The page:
COEs Help Prepare for 2020 Census
The US Census takes place every 10 years and will be next conducted in 2020. The Census has gathered valuable information since 1790, and is used to determine funding for various federal, state and local projects. It is also used to determine how many seats each state is allocated in the US House of Representatives.
A major issue in the preparation for the upcoming census is a proposal by the Trump Administration to add a question on citizenship status. Numerous lawsuits have been filed by states and the American Civil Liberties Union (ACLU) to remove the question from the Census. The primary concern is that question could make it more difficult to convince people to participate in the census, with the result of reduced funding and political representation due to an undercount of the population in certain communities.
On January 15, 2019, a federal judge in New York has ruled against the Administration's decision to add a citizenship question to the 2020 census. The Supreme Court will hear an oral argument which is related to the citizenship question in the census. The hearing is currently scheduled for February 19, 2019.
At the Birth to Twelfth Grade Water Cooler Conference in October, 2018 in Sacramento, a panel discussed the implications of the 2020 US Census. The panel, introduced by CCSESA Executive Director Peter Birdsall, included comments by Ditas Katague, Director of the California Complete Count Office (CCCO), regarding pilot projects taking place in cooperation with the Sacramento, Los Angeles, and Fresno County Offices of Education.
As a part of statewide outreach and education, the Complete Count Office contracted with the Sacramento County Office of Education (SCOE) to develop and pilot educational support materials about the 2020 Census for students and teachers in California. In Phases I and II, SCOE sub-contracted with Los Angeles County Office of Education (LACOE) for facilitation of the process. In Phase III, SCOE is subcontracting with Fresno County Office of Education to support the work statewide. In Phase I of the pilot program, completed in late 2018, twenty teachers from grades 5, 8, 11 and 12, created the curriculum, and piloted the curriculum in their classrooms. The curriculum focuses on United states history and governmental aspects based on grade level. The curriculum can be accessed here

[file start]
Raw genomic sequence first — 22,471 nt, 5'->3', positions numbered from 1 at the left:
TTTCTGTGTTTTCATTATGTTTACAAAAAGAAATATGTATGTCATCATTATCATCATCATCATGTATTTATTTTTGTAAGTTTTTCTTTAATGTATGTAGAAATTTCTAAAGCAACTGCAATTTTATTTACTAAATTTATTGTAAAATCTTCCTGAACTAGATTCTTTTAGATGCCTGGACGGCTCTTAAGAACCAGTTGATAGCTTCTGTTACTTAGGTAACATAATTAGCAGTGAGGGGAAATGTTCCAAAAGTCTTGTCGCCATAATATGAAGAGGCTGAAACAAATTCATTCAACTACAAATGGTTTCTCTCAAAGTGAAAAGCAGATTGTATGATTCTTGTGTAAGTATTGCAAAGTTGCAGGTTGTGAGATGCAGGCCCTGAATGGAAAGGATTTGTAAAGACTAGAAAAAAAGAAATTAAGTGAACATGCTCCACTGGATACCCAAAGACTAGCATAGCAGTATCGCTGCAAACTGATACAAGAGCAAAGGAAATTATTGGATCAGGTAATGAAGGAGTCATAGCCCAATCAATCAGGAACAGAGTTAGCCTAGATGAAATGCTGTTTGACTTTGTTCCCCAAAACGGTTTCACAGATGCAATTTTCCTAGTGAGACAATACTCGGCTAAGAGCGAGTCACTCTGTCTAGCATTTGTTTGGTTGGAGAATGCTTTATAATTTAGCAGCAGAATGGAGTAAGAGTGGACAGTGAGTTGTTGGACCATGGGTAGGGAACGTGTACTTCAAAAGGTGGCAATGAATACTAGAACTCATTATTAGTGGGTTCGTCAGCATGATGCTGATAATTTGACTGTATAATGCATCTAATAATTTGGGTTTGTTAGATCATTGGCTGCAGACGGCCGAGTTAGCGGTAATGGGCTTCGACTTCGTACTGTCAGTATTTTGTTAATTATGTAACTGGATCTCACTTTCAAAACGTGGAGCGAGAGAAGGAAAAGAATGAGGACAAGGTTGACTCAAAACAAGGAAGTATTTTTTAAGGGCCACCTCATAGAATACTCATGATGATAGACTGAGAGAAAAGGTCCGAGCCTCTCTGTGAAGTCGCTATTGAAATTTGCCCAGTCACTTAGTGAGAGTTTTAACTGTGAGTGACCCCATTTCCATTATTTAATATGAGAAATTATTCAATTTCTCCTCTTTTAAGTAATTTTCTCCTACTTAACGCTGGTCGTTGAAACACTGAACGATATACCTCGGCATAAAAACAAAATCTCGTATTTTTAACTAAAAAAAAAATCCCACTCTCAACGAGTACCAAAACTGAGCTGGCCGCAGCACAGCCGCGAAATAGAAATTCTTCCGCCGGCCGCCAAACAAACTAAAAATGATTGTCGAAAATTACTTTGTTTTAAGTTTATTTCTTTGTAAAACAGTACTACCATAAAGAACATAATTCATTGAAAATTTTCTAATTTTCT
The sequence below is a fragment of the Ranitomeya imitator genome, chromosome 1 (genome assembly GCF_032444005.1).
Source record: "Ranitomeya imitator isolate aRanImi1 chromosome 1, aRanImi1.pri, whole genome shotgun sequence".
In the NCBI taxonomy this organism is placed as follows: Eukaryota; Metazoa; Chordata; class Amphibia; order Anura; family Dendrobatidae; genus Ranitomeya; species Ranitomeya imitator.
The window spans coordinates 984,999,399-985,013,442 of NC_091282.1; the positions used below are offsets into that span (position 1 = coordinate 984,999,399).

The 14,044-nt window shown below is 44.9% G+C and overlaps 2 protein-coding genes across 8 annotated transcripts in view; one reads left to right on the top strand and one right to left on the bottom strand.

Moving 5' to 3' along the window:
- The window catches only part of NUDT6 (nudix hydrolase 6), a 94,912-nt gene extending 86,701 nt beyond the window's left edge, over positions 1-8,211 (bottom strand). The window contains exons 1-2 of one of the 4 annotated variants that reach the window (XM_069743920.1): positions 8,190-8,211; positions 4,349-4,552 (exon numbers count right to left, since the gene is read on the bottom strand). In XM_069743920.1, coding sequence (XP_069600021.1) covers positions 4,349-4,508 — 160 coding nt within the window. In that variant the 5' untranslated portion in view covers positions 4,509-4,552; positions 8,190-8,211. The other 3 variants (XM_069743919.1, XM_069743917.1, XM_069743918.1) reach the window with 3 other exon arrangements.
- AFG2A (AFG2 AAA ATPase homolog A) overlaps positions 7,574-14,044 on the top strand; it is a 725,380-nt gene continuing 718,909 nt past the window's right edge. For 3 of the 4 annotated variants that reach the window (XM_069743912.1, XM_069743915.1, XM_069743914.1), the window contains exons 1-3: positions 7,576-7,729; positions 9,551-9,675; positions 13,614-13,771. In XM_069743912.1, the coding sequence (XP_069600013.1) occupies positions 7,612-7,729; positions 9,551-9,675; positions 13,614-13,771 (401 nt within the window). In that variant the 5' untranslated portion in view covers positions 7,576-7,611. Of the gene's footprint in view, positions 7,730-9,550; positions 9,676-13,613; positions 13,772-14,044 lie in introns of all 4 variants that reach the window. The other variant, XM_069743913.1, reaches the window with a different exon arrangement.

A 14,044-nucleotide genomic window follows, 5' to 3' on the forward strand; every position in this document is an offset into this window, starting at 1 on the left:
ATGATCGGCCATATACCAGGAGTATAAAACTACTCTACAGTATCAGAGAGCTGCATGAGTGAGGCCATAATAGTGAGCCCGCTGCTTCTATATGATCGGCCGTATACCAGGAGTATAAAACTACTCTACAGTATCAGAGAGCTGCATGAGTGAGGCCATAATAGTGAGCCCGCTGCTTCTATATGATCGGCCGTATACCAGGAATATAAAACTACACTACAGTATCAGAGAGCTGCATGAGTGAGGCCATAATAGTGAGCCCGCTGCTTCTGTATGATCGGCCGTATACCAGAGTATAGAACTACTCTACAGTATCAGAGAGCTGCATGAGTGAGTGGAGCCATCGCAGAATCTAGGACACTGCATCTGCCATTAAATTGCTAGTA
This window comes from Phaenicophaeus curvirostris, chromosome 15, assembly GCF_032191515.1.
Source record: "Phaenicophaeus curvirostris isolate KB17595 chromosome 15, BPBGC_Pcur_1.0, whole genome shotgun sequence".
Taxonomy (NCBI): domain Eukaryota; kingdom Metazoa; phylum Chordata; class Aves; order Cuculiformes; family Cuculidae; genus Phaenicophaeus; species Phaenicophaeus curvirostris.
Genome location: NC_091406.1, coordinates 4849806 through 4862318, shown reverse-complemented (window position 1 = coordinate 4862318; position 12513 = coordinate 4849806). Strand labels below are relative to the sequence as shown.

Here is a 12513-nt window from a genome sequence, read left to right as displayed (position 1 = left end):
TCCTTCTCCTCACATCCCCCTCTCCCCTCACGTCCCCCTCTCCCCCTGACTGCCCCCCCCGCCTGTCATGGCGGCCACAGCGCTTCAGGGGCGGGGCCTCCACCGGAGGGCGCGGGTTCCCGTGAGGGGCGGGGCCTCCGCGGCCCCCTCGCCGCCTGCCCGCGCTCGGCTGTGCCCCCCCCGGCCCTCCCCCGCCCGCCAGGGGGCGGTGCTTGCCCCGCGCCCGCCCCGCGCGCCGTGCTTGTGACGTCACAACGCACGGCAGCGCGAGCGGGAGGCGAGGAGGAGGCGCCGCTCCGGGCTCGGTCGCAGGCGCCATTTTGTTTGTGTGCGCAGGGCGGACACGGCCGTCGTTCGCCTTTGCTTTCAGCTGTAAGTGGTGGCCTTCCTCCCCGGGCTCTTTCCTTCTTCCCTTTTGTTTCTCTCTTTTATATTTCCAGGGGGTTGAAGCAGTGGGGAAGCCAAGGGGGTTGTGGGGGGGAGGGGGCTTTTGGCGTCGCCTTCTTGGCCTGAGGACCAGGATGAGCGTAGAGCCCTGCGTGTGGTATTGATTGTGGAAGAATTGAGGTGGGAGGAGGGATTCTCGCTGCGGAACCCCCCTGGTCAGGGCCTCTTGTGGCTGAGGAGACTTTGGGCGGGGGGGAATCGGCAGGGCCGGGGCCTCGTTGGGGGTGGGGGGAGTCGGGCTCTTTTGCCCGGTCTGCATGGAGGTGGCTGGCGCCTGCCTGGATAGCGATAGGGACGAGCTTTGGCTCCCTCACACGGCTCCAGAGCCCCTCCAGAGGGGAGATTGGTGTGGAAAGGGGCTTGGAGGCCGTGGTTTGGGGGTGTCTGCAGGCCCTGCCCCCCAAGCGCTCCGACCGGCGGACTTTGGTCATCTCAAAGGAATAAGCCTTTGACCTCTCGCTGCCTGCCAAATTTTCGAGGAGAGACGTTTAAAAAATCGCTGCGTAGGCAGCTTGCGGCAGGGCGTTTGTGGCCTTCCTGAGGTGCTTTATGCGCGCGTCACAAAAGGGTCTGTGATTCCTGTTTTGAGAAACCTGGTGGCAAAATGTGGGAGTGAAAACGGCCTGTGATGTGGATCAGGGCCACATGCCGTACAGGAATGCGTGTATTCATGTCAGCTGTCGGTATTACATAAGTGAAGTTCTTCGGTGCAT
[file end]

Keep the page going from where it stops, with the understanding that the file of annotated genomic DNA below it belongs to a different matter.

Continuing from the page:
Top-Two Candidates To Become California’s Executive And Lead Of CDE Advance To November Runoff
Earlier this month, voters in California’s primary election determined the top two candidates that will be facing off in November to decide who will serve as Californian’s chief executive and who will lead California’s Department of Education.
Securing his place in the Gubernatorial runoff in November with 33.7% of the vote, is the current lieutenant governor of California, Gavin Newsom (D). Since the Democrat declared his candidacy, Newsom has campaigned on a platform of supporting early education, with a focus on supporting those aged 0-3. Newsom has since released a more comprehensive education agenda, additionally advocating support for full service community schools, greater access to STEM programs, greater resources allocated to support the recruitment and retention of new teachers, and the establishment of 500,000 new apprenticeships by 2029. Newsom’s education agenda can be found here
Receiving 25.8% of Californian’s vote in June, businessman John Cox (R) will be the second name appearing on the November ballot. As of the June primary, Cox had not yet released a formal education agenda, but throughout Gubernatorial debates and interviews the Republican candidate echoed his vision for California’s education system in three words, “Technology. Choice. Competition.” As Cox expressed in a May interview with EdSource, an increase in the amount of charter schools encourages competition amongst educational providers, which then promotes greater flexibility for parents to select a school that will be the best fit the needs of their child. Cox’s policy agenda can be found here
Advancing to the runoff for the position of State Superintendent of Public Instruction will be Marshall Tuck and Tony Thurmond, both Democrats. Tuck, former CEO of the Partnership for Los Angeles Schools, celebrated a narrow victory receiving 200,000 more votes than Assemblymember Tony Thurmond.
Campaigns to become California’s State Superintendent are expected to ramp up significantly going into November, with ten million dollars already spent by outside groups. This number is predicted to increase significantly over the next five months.
Thurmond’s policy agenda can be found here, and Tuck’s here.